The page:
- Key words: Debate, public speaking, writing, group discussion activity
- Learner English level: Low intermediate and up
- Learner maturitylevel: Young adult, adult
- Preparation time: 15-30 minutes
- Activity time: At least 60 minutes
- Materials: Debate topics written on slips of paper
One problem I have encountered in my classes is getting my students to express opinions beyond “I like” or “I enjoy” (sports, hobbies, etc.) As Maynard notes, many Japanese prefer behind-the-scenes negotiations as opposed to public debates (Maynard, 1997, p. 102). This limits the range of topics students can cover in speaking practice. I have found that debating exercises, if done in a simple format and structured to avoid excessive conflict, can help students in expressing more developed opinions and points of view in speaking, moving beyond “I like” or “I don’t like” to “I (dis)agree with____ because….” and so forth. I have used the following activity with a class of 20 or so, but a larger class could be accommodated over multiple sessions.
Step 1: Come up with a list of debate topics, identifying the two sides that can be argued. To encourage student participation, avoid overly controversial topics (butit’s fine to inject a little humor!) Some topics I have used include:
- Spring is better than fall because…/ Fall is better than spring because…
- Japanese (squat) toilets are better than Western ones / Western toilets are better than Japanese ones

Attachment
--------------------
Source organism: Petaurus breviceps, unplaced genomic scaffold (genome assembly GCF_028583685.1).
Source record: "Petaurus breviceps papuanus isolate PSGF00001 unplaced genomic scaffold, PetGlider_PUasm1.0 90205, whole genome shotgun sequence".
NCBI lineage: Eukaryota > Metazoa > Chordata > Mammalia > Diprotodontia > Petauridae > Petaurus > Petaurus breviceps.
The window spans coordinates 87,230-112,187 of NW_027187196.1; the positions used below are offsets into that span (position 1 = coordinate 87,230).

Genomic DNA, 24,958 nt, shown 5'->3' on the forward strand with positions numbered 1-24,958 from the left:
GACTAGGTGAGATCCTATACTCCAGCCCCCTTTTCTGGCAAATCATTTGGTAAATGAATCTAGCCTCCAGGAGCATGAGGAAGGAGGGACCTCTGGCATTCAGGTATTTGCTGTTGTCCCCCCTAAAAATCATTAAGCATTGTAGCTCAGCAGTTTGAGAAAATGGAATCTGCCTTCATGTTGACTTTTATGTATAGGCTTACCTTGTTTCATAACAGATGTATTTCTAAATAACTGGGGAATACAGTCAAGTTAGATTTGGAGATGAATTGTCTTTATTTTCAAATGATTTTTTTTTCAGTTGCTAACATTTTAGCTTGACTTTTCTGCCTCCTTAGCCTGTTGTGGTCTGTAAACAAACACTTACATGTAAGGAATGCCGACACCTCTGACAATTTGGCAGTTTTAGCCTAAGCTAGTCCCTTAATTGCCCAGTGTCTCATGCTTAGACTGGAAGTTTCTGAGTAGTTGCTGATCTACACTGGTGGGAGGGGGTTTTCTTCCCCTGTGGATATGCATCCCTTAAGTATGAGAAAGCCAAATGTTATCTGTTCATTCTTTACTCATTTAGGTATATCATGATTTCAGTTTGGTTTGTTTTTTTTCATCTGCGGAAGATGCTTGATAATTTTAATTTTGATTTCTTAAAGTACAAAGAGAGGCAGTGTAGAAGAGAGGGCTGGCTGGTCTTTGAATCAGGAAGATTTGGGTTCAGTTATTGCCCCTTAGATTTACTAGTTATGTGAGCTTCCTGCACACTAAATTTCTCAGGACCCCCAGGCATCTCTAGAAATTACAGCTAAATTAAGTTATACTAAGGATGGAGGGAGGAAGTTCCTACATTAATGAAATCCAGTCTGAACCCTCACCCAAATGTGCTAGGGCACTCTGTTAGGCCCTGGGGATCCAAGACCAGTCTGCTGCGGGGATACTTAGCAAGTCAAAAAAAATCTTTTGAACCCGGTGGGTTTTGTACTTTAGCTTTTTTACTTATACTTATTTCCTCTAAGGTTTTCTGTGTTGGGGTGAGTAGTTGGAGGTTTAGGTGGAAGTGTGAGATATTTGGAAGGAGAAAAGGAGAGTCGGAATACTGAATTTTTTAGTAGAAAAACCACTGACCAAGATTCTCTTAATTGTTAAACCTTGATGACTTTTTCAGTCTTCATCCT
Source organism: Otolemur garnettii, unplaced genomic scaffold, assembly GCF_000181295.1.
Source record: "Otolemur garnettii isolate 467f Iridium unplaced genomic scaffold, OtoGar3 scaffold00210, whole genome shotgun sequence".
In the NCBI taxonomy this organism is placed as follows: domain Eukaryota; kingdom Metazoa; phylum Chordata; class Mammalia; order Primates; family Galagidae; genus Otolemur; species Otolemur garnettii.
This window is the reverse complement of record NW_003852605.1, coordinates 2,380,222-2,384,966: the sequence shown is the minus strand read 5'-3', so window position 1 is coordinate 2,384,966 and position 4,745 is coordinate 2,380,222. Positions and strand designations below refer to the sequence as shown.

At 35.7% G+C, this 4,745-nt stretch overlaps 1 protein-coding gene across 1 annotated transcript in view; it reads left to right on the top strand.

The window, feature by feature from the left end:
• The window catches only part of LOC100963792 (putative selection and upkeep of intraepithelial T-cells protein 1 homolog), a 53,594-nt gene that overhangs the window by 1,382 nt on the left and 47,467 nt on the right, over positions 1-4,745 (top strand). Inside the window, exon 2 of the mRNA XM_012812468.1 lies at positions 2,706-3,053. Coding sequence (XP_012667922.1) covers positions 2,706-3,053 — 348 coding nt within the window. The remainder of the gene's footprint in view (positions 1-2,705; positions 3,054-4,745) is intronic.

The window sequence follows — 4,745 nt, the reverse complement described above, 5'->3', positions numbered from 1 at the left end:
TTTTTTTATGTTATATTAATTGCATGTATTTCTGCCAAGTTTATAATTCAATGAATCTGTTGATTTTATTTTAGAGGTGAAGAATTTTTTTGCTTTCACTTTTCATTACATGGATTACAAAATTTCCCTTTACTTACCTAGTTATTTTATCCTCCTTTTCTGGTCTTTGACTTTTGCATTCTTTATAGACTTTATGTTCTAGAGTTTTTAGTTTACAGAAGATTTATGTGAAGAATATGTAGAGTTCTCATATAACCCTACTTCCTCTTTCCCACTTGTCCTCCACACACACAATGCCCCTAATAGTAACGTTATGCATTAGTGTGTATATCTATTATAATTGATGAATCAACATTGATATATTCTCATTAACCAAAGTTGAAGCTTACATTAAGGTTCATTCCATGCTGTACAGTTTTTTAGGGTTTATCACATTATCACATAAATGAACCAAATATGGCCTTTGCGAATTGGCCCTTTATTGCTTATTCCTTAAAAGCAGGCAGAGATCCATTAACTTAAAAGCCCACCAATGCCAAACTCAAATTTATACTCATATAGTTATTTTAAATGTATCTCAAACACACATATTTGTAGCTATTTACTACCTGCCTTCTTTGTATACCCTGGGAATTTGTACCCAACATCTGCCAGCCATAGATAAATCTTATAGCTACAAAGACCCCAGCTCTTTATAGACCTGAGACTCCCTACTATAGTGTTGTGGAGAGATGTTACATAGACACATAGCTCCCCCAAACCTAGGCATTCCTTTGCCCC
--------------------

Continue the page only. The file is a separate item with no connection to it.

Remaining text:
- Japanese students should study English / English classes should be optional
Step 2: Write or type each of thesetopics out on individual slips of paper.
Step 1: Introduce the debating activity to your students. Explain to them that each is expected to make an argument in support of the position they are assigned. (The length and complexity of the argument should be based on the student’s level, but ideally at least a few sentences should be written.) Also inform them that a different student will be arguing the opposing position, which they will have to respond to as part of the debate. (Students should not be told the identity of their debating partners beforehand.) Teach them the appropriate sentence patterns to help them with this. For example:
- Yes, but…
- I don’t agree because…
- I agree, but…
- That’s a good point. However…
Modify these to fit the proficiencylevel of your students. For low-intermediate learners, sticking to “Yes, but…” might be best.
Step 2: Give each student aslip of paper with adebate topic on it. (Keep track of which arguments students receive so you can call on the appropriate pairs later.)
Step 3: Give the students time to think about and write down arguments in support of their position. Allot at least 15 minutes. Students should work by themselves.
Step 4:Now it’s debate time! Call on the first pair of students assigned to opposing sides of a particular argument. After the first student finishes their opening argument, the second student should respond using one of the patterns in step 1. Then allow the first student to respond, and so forth. The length should depend on your students’ proficiency, but each should present at least three or four points. The other students serve as the audience.
Step 5: Discuss with the class what they thought of the debate. Did the arguments presented effectively make the case? Why or why not? Were they appropriate responses to the opposing arguments?
Step 6: Continue with the next pair of students until everyone in the class has had a chance to participate.
This activity works well with many adult classes, and requires students to think on their feet, as their responses must be appropriate. This is a great way to help students learn to speak independently without using scripts. For advanced students, you can skip the first step, have them choose positions in pairs and then develop their own arguments individually in order to make best use of their creativity and energy.
Maynard, S.K. (1997).Japanese communication: Language andthought in context. Honolulu, HI: University of Hawaii Press.